Fewer and fewer companies require cover letters
nowadays, but that doesn’t mean they’re completely obsolete.
While resumes function as a list of someone’s qualifications, cover letters humanize candidates and paint a clearer picture of who they are. As a result, hiring managers still use them to glean insight on a candidate’s personality
and ability to communicate. They're also a first insight into a candidate's cultural fit.
But how do you know when to make your cover letter
formal versus casual? How do you draw the line between professionalism and showing character? How do you know when to crack a joke and when to use sir and ma'am?
1. Consider the industry.
Howard Davies, resume writer at Resume Writer Direct
, points out that job candidates should factor in the nature of their chosen industry before drafting their cover letter. According to Davies, “online startups, software and technology companies, and even smaller scale non-profit organizations often prefer a less formal, more personal style of writing in a cover letter.” But for a more bureaucratic company like a public agency, think again.
Entrepreneurial work cultures may invite you to get more lively and descriptive with your cover letters, giving you room to share a memorable anecdote or two. However, corporations in finance, banking, and law generally prefer candidates to be more straightforward about their credentials and past work experience.
2. Get acquainted with the company’s culture.
Industry aside, it’s wise to familiarize yourself with your target company in order to pinpoint the kind of tone your cover letter should take. You can do this by “reading posts on the company's blog
, scanning their social media profiles, and listening to interviews with their employees,” says Austin Belcak, founder of Cultivated Culture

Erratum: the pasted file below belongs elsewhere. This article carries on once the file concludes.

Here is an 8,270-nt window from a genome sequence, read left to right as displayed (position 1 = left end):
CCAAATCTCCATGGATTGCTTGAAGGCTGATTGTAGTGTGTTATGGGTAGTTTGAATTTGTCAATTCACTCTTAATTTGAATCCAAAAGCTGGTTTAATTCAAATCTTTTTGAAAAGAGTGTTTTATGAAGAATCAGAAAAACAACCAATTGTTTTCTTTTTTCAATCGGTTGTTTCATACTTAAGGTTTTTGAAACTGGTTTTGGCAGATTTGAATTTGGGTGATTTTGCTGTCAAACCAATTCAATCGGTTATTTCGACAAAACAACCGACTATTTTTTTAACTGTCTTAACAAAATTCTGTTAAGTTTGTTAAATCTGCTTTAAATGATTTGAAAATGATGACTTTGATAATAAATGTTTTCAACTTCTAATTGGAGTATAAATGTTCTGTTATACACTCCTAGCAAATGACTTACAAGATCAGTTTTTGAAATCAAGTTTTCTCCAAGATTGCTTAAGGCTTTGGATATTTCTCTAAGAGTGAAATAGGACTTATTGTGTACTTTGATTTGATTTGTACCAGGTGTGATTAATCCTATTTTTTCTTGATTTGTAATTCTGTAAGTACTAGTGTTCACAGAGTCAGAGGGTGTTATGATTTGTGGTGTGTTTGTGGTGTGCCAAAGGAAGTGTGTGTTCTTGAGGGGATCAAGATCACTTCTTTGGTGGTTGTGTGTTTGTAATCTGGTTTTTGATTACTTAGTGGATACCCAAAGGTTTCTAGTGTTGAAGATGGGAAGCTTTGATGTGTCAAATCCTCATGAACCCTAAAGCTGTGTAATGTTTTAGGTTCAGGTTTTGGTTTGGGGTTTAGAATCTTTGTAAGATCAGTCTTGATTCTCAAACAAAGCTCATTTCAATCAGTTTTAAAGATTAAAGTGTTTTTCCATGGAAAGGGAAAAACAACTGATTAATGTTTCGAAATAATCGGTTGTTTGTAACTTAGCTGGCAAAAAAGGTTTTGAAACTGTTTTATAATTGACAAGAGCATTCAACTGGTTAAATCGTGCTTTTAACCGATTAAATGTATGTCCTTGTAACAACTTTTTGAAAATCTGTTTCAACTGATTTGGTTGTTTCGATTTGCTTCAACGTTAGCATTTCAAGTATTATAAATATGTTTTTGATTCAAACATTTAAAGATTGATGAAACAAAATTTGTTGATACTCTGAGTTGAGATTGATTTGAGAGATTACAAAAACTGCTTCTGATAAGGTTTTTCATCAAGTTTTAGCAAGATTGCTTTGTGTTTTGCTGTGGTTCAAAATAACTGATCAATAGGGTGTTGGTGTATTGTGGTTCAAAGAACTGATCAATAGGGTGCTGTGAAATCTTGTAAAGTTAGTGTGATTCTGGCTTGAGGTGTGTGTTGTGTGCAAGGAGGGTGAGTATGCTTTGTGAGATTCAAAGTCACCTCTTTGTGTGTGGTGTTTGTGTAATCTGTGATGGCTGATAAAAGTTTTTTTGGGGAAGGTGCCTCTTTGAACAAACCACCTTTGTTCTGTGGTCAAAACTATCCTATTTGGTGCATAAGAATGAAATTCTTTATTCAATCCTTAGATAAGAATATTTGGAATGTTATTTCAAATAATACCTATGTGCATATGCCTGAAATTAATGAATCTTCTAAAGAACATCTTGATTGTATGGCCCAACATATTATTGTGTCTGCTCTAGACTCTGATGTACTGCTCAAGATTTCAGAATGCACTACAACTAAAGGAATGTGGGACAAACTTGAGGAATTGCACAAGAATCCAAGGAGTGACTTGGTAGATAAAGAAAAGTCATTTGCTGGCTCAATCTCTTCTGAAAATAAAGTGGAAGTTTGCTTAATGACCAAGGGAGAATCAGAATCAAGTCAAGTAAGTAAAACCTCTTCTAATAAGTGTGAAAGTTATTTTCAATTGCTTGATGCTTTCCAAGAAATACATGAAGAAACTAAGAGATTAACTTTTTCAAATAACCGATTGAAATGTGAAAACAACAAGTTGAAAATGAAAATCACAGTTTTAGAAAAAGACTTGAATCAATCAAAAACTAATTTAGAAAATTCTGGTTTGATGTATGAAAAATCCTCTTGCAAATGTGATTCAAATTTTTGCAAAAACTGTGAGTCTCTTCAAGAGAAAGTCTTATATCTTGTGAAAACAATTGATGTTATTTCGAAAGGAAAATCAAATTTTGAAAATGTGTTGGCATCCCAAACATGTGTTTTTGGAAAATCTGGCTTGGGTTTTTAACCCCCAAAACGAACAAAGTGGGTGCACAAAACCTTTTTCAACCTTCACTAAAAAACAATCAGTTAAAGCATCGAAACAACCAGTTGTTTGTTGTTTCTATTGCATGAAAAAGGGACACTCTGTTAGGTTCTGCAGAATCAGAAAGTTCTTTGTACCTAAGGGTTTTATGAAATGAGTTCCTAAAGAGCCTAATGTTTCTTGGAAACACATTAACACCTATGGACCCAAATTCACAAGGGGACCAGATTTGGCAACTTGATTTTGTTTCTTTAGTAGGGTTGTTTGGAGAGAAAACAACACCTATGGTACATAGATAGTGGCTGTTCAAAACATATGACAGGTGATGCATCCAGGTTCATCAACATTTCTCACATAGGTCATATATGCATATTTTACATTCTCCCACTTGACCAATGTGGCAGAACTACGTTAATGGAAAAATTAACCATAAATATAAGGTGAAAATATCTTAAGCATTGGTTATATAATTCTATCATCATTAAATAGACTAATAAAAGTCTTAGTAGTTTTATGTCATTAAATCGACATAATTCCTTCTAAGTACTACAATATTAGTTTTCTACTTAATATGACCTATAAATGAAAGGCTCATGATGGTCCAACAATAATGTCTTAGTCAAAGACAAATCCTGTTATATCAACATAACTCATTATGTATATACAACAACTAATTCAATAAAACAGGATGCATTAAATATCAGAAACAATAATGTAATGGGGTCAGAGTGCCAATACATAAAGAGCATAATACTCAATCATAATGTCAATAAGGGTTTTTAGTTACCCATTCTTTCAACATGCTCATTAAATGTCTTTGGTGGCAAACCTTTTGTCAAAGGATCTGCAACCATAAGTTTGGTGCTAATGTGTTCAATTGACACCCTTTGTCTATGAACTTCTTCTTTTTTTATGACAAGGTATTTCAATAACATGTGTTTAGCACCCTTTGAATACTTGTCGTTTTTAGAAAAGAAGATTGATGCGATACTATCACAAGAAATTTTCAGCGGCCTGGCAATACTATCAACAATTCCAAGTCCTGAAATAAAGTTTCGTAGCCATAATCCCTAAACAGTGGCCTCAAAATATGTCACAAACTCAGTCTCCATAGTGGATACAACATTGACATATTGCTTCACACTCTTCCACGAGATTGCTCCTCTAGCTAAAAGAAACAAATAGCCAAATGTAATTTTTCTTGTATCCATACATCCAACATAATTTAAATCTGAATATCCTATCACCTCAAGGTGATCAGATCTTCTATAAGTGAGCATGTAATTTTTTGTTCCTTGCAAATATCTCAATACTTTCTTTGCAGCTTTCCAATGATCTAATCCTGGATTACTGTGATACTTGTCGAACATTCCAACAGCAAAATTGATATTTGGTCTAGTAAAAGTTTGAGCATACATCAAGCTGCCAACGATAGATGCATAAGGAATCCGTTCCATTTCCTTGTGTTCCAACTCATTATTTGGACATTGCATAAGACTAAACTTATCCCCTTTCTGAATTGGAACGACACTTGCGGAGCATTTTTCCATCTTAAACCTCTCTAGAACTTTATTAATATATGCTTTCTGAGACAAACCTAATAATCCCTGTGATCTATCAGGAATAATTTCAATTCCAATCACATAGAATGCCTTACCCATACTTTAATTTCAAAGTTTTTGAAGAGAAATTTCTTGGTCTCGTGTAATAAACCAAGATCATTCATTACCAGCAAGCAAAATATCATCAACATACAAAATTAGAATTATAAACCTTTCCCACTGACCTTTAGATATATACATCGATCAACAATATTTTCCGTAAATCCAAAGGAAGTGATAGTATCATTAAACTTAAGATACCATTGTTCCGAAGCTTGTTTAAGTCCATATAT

To go the extra mile on company research, try scanning Glassdoor’s employee reviews for insight on how strict or lax a workplace is. Even better, if you have a contact at the company, consider reaching out to better understand its work environment and culture
Otherwise, a company’s hiring page and job description
may clue you in, as companies often provide a brief profile of their ideal candidate. Straightforward, more prosaic descriptions may call for more formal cover letters, while colorful descriptions that emphasize innovative workspaces leave room for creativity.
3. Remember that being formal doesn’t mean being boring.
Of course, formal doesn’t have to be stiff. Career coach
Pauline Delaney from Resume Genius
notes that it’s possible to maintain a formal and respectful tone while conveying character through more flavorful wording.
“You can make your cover letter professional but still distinctive by sprucing up your vocabulary,” Delaney advises.
Using vivid and descriptive verbs
will make a stronger impression on employers than the generic “achieved” and “succeeded at.” For instance, explaining how you “spearheaded” a large project sounds far more compelling than simply working on one.
4. Avoid emojis, slang, and textspeak.
Even if the job description suggests a casual and laid-back work atmosphere, don’t throw proper syntax, grammar, and punctuation out the window. Using emojis, slang, and textspeak in your cover letter doesn’t come across as charming or edgy—in fact, it says just the opposite. Including these lazy options suggests hat you don’t take the job application seriously.
5. When in doubt, err on the side of formality.
No luck figuring out your target company’s culture? If company research doesn’t tell you much, it’s better to play it safe with a more formal tone. Don’t strive to be clever or entertaining (though that would certainly help make for a viral Internet post
). Instead, opt for a more straightforward way of communicating your strengths
cover letter ultimately not only convinces hiring managers of your qualifications but also shows that you’ll mesh well with your potential colleagues and execs. Be friendly, but don't go overboard.
Joyce is a digital marketer and freelance writer who focuses on writing about personal finance on Financial Impulse. You can find out more about her work on her personal website or by following her on Twitter.